Girl Scout cookies have never been just about the sweets, and now the organization is wearing its message on its sleeves, and its products.

This season, a new flavor has joined the lineup of classic confections hawked by those badge-collecting kiddos. They’re called Lemon-Ups, and they feature a crisp, citrus-imbued flavor and positive messages pressed into their tops. “I am a risk-taker,” reads one. “I am a leader,” proclaims another.

The Scouting organization debuted the new cookie along with a redesign in the packaging for its entire lineup of familiar names, such as Samoas, Tagalongs and Thin Mints. The packaging now feature photos of Girl Scouts in action, the organization says, doing things like “adventure-packed camping and canoeing, to exploring space science and designing robots, to taking action to improve their communities.” Those changes reflect the organization’s broadening focus in recent years from traditional camping and crafts into more modern concerns such as leadership, technology and social issues.


(Girl Scouts of the USA)

The Lemon-Ups are available in limited markets and replace the retiring Savannah Smiles, another lemon-flavored offering that also featured a confectioners’ sugar dusting. It joins the existing Lemonades, which are shortbread cookies sandwiching a lemony icing. Which naturally leads us to a question that’s maybe beside the point: Are they any good?

We tried a bag at the office and the consensus was … well, let’s just say that there’s no need to chisel a new spot in the Mt. Rushmore of Girl Scout cookies. The golden-colored discs made us smile with their affirmations, but the message was better than the messenger, which delivered a decidedly underwhelming dose of lemon. “Pretty generic,” said one taster. “Like a grocery store cookie,” volunteered another. (And these folks are avowed Girl Scout cookie fans, each with their own favorite, so it’s not like there’s pastry snobbery at work in their evaluations.)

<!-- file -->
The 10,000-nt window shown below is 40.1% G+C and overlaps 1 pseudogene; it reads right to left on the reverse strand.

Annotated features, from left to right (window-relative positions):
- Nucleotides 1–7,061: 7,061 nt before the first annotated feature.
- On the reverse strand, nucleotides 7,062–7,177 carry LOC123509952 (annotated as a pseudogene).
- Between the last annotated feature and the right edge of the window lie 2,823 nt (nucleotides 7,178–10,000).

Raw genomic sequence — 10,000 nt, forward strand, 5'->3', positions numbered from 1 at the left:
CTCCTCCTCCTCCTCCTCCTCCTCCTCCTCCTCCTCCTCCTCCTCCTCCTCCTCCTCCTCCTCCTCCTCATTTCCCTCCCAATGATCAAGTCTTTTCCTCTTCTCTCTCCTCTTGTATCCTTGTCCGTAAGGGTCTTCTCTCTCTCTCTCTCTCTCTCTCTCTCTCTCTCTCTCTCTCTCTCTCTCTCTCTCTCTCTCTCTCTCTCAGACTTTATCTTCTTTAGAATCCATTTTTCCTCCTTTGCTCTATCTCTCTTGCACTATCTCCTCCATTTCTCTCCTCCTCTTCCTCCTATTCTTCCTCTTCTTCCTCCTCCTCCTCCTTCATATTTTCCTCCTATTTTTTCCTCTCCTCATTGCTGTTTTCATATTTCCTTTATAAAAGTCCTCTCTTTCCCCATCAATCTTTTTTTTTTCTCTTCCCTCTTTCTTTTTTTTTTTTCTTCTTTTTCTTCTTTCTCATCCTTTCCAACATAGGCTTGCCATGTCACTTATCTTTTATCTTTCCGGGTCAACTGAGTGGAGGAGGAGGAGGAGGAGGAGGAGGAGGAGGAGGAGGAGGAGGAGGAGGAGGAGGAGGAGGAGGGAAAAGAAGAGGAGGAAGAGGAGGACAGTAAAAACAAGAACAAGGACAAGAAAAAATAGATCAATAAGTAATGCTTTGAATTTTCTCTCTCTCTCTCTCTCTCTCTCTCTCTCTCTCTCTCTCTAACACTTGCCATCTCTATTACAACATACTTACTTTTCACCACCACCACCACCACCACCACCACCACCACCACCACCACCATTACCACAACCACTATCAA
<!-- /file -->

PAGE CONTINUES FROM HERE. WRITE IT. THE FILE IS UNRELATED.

The biscuit-like consistency and weak citrus notes weren’t enough to distinguish it from its snappier shortbread sister, the classic Trefoil. Which means when you pick a cookie that proclaims, “I am strong,” you should take that as a personal compliment and not a promise about the treat you’re about to snarf.

Quibbles aside, the organization says that the girls selling these confectioneries could be the business tycoons, tech titans and leaders we’ll see in a few years. “Girls learn about entrepreneurship as they run their own cookie businesses,” CEO Sylvia Acevedo wrote in a news release. “The important business and financial literacy skills girls learn through the program are proven to build their leadership skills and position them for success in the future.”

This year, prices for many cookie boxes went up $1, to $5. Prices vary nationally, according to the organization, and you can locate a local booth to buy them using their website’s cookie finder (in case you haven’t already been given the hard sell by a child in a green vest). Cookies are sold at different times depending on your local council, but many start in January.

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